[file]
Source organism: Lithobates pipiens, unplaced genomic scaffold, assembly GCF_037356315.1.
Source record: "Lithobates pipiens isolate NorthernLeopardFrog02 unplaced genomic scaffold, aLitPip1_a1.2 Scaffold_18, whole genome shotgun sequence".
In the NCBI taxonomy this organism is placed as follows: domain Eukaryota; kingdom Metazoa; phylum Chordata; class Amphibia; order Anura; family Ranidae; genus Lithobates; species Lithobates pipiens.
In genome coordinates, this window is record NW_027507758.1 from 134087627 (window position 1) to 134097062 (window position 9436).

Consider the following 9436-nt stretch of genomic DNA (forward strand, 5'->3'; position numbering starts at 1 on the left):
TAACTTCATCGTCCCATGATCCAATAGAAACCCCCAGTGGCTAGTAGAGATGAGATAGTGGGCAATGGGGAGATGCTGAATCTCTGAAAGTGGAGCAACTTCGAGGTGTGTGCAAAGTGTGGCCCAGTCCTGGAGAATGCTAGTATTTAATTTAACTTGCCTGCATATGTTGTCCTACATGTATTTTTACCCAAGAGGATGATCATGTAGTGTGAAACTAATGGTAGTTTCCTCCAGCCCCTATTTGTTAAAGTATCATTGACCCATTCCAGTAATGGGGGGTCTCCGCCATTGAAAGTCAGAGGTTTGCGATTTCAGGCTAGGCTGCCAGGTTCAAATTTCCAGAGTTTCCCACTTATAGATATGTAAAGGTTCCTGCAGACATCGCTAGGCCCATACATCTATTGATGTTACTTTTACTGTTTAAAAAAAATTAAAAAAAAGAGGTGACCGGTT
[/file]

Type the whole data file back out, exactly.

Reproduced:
Source organism: Lithobates pipiens, unplaced genomic scaffold, assembly GCF_037356315.1.
Source record: "Lithobates pipiens isolate NorthernLeopardFrog02 unplaced genomic scaffold, aLitPip1_a1.2 Scaffold_18, whole genome shotgun sequence".
In the NCBI taxonomy this organism is placed as follows: domain Eukaryota; kingdom Metazoa; phylum Chordata; class Amphibia; order Anura; family Ranidae; genus Lithobates; species Lithobates pipiens.
In genome coordinates, this window is record NW_027507758.1 from 134087627 (window position 1) to 134097062 (window position 9436).

Consider the following 9436-nt stretch of genomic DNA (forward strand, 5'->3'; position numbering starts at 1 on the left):
TAACTTCATCGTCCCATGATCCAATAGAAACCCCCAGTGGCTAGTAGAGATGAGATAGTGGGCAATGGGGAGATGCTGAATCTCTGAAAGTGGAGCAACTTCGAGGTGTGTGCAAAGTGTGGCCCAGTCCTGGAGAATGCTAGTATTTAATTTAACTTGCCTGCATATGTTGTCCTACATGTATTTTTACCCAAGAGGATGATCATGTAGTGTGAAACTAATGGTAGTTTCCTCCAGCCCCTATTTGTTAAAGTATCATTGACCCATTCCAGTAATGGGGGGTCTCCGCCATTGAAAGTCAGAGGTTTGCGATTTCAGGCTAGGCTGCCAGGTTCAAATTTCCAGAGTTTCCCACTTATAGATATGTAAAGGTTCCTGCAGACATCGCTAGGCCCATACATCTATTGATGTTACTTTTACTGTTTAAAAAAAATTAAAAAAAAGAGGTGACCGGTT